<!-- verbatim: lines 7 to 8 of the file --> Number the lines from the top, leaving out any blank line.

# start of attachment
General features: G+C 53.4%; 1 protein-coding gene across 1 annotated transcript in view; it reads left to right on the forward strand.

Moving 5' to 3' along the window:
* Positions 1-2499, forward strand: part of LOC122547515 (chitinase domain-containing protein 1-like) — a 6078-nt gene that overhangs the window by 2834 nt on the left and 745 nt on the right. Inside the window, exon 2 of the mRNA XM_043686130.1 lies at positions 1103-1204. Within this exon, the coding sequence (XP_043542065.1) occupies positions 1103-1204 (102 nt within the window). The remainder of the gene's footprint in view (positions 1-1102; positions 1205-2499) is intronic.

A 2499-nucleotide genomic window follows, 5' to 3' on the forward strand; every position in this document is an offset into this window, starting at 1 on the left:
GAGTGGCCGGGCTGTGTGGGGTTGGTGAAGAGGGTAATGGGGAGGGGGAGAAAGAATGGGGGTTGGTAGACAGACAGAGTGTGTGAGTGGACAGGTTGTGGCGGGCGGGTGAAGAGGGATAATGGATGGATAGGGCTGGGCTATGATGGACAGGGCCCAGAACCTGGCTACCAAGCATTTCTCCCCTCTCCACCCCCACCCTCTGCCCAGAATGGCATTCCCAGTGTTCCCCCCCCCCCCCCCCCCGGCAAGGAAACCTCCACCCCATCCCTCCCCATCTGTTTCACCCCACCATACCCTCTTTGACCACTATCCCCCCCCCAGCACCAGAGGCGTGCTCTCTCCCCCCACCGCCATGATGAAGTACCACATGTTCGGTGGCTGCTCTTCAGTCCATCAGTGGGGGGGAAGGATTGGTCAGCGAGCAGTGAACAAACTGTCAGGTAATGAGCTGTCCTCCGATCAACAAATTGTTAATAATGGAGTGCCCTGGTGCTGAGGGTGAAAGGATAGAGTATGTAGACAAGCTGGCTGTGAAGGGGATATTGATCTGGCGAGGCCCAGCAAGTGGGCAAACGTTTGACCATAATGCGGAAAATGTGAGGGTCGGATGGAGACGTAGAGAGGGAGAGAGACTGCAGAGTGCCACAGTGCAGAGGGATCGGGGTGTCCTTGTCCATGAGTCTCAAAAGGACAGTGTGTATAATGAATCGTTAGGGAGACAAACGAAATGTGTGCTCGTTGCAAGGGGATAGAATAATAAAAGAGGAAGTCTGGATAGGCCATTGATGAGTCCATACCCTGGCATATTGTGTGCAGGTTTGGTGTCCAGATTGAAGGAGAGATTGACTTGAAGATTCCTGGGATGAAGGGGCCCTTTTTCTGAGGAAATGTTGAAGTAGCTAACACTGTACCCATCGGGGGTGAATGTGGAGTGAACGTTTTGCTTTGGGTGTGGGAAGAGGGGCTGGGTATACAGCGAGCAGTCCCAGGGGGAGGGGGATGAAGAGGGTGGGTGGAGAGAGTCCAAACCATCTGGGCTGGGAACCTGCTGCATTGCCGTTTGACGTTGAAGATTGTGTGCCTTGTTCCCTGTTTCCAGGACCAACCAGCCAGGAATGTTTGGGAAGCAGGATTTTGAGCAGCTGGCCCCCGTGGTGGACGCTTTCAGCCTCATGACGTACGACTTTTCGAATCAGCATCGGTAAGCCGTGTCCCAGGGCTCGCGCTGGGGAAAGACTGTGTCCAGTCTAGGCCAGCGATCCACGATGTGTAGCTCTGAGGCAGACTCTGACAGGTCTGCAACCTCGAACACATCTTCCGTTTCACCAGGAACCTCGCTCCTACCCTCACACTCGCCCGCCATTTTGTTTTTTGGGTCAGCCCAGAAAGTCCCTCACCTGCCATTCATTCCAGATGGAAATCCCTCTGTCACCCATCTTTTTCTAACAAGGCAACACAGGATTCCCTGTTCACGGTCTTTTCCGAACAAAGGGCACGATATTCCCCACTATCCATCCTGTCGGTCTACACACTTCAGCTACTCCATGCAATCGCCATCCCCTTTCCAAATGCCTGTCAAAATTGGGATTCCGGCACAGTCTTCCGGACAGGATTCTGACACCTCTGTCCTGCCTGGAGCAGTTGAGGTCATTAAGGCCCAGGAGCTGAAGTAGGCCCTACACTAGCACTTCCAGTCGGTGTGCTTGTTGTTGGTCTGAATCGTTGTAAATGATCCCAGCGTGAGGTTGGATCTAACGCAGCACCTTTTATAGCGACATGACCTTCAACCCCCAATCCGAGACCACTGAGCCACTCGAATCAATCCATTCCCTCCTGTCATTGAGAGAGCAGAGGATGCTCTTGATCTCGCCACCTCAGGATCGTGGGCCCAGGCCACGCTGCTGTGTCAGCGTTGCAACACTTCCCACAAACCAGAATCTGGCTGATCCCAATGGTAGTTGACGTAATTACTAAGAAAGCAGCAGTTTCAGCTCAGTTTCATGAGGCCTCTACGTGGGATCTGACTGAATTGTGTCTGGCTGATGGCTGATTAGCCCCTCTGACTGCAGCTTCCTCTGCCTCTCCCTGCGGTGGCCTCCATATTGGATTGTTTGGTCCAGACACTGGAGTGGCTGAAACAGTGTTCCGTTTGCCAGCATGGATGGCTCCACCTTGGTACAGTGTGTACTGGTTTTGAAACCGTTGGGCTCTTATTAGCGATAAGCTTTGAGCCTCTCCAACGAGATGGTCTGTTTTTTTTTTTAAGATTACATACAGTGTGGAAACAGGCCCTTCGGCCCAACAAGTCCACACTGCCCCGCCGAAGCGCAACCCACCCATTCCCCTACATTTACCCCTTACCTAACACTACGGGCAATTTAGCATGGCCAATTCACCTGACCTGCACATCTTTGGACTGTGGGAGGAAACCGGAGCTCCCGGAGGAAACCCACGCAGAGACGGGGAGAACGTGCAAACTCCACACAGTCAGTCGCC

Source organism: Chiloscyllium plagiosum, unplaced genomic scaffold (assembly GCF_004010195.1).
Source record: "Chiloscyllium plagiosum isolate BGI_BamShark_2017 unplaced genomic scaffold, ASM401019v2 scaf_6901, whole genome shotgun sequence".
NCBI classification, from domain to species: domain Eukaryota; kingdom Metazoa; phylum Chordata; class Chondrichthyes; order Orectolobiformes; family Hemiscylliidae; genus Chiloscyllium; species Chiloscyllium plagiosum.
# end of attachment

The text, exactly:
Source record: "Chiloscyllium plagiosum isolate BGI_BamShark_2017 unplaced genomic scaffold, ASM401019v2 scaf_6901, whole genome shotgun sequence".
NCBI classification, from domain to species: domain Eukaryota; kingdom Metazoa; phylum Chordata; class Chondrichthyes; order Orectolobiformes; family Hemiscylliidae; genus Chiloscyllium; species Chiloscyllium plagiosum.